Ohio University

Professional Ethical Conduct for Graduate Chemistry Students

The scope of professional conduct expected is exemplified by the "Chemical Professional's Code of Conduct" adopted by the American Chemical Society in 2007 and copied below.

"The Chemist's Creed," was approved by the ACS Council in 1965. The principles of The Chemist's Code of Conduct were prepared by the Council Committee on Professional Relations, approved by the Council (March 16, 1994), and replaced "The Chemist's Creed." They were adopted by the Board of Directors (June 3, 1994) for the guidance of Society members in various professional dealings, especially those involving conflicts of interest. The Chemist's Code of Conduct was updated and replaced by The Chemical Professional's Code of Conduct to better reflect the changing times and current trends of the Society. It was approved by Council on March 28, 2007, and adopted by the Board of Directors on June 2, 2007.

Chemical Professionals Acknowledge Their Responsibilities

To the Public

Chemical professionals have a responsibility to serve the public interest and safety and to further advance the knowledge of science. They should actively be concerned with the health and safety of co-workers, consumers and the community. Public comments on scientific matters should be made with care and accuracy, without unsubstantiated, exaggerated, or premature statements.

To the Science of Chemistry

Chemical professionals should seek to advance chemical science, understand the limitations of their knowledge, and respect the truth. They should ensure that their scientific contributions, and those of their collaborators, are thorough, accurate, and unbiased in design, implementation, and presentation.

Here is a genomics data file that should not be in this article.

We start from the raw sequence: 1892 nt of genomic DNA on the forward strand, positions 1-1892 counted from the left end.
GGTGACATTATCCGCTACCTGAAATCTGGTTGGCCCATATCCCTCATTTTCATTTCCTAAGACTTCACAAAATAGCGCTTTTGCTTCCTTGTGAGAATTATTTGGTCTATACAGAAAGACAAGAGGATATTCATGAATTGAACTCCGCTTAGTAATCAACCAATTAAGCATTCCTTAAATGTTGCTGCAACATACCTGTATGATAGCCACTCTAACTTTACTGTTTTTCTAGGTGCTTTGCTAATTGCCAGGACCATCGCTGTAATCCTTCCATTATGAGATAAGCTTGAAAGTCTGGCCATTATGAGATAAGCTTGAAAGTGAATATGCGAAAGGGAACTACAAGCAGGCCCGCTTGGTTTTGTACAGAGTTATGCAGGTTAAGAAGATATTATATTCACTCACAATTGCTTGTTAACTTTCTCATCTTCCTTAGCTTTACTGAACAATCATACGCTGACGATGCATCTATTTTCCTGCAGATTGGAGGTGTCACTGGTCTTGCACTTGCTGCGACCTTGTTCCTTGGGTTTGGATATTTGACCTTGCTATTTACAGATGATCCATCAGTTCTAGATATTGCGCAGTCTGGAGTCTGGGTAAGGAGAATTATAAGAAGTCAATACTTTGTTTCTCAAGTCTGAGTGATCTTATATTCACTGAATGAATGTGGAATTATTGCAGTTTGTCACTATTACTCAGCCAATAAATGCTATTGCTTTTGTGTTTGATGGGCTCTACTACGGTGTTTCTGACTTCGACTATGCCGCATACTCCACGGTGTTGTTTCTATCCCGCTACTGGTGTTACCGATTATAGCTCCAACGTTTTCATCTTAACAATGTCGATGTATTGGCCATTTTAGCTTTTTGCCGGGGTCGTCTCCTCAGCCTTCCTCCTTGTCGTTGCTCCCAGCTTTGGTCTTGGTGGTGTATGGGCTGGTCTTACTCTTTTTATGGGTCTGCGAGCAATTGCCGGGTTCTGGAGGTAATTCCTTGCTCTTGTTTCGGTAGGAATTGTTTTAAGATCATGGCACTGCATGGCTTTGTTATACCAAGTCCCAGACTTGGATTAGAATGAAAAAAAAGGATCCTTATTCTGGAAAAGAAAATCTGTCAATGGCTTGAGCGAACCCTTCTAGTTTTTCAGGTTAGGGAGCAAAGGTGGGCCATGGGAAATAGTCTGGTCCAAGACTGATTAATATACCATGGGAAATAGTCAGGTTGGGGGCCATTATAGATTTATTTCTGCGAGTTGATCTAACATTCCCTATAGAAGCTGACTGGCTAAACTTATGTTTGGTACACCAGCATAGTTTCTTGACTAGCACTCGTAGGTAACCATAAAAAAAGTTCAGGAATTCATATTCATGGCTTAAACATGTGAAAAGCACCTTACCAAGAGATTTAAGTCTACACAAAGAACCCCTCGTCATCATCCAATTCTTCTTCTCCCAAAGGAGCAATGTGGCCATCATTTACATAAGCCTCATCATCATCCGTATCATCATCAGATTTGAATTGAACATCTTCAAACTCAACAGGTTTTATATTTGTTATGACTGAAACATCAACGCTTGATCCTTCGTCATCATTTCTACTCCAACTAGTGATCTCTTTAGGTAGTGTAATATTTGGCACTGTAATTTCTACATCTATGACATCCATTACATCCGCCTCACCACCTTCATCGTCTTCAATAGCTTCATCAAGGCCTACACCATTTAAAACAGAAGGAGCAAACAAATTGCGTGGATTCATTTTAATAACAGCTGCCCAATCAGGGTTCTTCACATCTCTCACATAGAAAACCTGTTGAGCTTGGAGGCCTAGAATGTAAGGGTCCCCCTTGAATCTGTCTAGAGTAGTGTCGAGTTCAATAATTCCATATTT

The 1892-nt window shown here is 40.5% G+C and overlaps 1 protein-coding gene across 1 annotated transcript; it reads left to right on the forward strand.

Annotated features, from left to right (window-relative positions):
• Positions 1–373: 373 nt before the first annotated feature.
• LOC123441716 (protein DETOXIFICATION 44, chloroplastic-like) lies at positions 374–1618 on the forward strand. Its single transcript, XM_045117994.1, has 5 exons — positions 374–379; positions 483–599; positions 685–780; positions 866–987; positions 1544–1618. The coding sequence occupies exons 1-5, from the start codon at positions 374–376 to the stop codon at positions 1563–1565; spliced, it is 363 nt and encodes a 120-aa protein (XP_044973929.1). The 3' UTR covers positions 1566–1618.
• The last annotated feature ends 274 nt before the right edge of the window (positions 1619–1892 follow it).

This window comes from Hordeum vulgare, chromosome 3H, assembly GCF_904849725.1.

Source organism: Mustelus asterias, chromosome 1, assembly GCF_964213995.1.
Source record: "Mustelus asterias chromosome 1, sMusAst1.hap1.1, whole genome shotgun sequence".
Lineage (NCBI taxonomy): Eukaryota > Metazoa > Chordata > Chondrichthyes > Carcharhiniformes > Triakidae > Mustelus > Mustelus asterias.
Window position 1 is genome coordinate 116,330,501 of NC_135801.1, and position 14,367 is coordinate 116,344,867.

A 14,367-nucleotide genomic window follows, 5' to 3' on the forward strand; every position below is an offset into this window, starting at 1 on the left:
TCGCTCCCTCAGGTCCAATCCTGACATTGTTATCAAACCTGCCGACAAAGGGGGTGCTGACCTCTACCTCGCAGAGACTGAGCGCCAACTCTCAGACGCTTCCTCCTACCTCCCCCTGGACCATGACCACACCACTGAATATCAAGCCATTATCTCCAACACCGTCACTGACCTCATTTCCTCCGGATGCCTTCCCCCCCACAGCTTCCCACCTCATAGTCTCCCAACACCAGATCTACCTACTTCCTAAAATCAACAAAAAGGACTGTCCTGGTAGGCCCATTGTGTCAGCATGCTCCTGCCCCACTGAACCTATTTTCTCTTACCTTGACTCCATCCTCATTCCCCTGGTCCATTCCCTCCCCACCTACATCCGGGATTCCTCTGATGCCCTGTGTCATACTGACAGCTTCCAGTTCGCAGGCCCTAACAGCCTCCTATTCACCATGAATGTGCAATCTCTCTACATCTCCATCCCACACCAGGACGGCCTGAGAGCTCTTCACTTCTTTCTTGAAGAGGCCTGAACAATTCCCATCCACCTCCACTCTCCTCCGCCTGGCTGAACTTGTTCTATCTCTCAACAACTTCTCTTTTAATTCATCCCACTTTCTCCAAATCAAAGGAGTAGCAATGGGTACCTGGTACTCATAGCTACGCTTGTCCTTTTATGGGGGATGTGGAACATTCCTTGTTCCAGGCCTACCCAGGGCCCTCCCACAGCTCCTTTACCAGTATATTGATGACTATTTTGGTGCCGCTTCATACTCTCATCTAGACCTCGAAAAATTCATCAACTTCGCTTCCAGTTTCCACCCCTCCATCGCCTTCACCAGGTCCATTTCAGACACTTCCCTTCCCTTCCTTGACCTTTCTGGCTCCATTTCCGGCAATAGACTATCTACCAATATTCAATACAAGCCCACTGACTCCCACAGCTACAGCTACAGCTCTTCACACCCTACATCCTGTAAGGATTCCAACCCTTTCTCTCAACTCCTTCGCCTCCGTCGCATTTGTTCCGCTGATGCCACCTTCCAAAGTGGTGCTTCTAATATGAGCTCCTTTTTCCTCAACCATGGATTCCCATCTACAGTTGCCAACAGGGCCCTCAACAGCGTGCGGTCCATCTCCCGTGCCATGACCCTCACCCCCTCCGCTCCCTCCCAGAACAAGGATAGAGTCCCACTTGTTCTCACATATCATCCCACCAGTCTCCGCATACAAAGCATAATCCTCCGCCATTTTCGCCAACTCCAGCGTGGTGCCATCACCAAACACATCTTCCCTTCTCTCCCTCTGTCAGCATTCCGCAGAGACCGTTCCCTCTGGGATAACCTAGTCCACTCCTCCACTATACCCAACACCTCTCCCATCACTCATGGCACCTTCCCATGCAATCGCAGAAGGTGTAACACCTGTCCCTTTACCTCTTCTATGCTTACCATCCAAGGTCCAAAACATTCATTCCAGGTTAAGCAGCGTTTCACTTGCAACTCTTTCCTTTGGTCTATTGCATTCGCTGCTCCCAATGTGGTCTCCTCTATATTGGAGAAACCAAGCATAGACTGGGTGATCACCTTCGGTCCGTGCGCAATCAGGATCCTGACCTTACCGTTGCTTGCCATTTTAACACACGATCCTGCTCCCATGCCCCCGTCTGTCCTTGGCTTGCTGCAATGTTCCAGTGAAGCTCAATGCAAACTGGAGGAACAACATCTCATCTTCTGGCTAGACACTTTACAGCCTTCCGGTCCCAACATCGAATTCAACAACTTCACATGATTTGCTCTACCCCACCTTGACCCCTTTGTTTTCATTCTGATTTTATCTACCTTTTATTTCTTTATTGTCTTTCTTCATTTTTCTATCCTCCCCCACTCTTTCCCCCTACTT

To the Profession

Chemical professionals should strive to remain current with developments in their field, share ideas and information, keep accurate and complete laboratory records, maintain integrity in all conduct and publications, and give due credit to the contributions of others. Conflicts of interest and scientific misconduct, such as fabrication, falsification, and plagiarism, are incompatible with this Code.

To Their Employer

Chemical professionals should promote and protect the legitimate interests of their employers, perform work honestly and competently, fulfill obligations, and safeguard proprietary and confidential business information.

To Their Employees

Chemical professionals, as employers, should treat subordinates with respect for their professionalism and concern for their well-being, without bias. Employers should provide them with a safe, congenial working environment, fair compensation, opportunities for advancement, and proper acknowledgment of their scientific contributions.

To Students

Chemical professionals should regard the tutelage of students as a trust conferred by society for the promotion of the students? learning and professional development. Each student should be treated fairly, respectfully, and without exploitation.

To Associates

Chemical professionals should treat associates with respect, regardless of the level of their formal education, encourage them, learn with them, share ideas honestly, and give credit for their contributions.

To Their Clients

Chemical professionals should serve clients faithfully and incorruptibly, respect confidentiality, advise honestly, and charge fairly.

To the Environment

Chemical professionals should strive to understand and anticipate the environmental consequences of their work. They have a responsib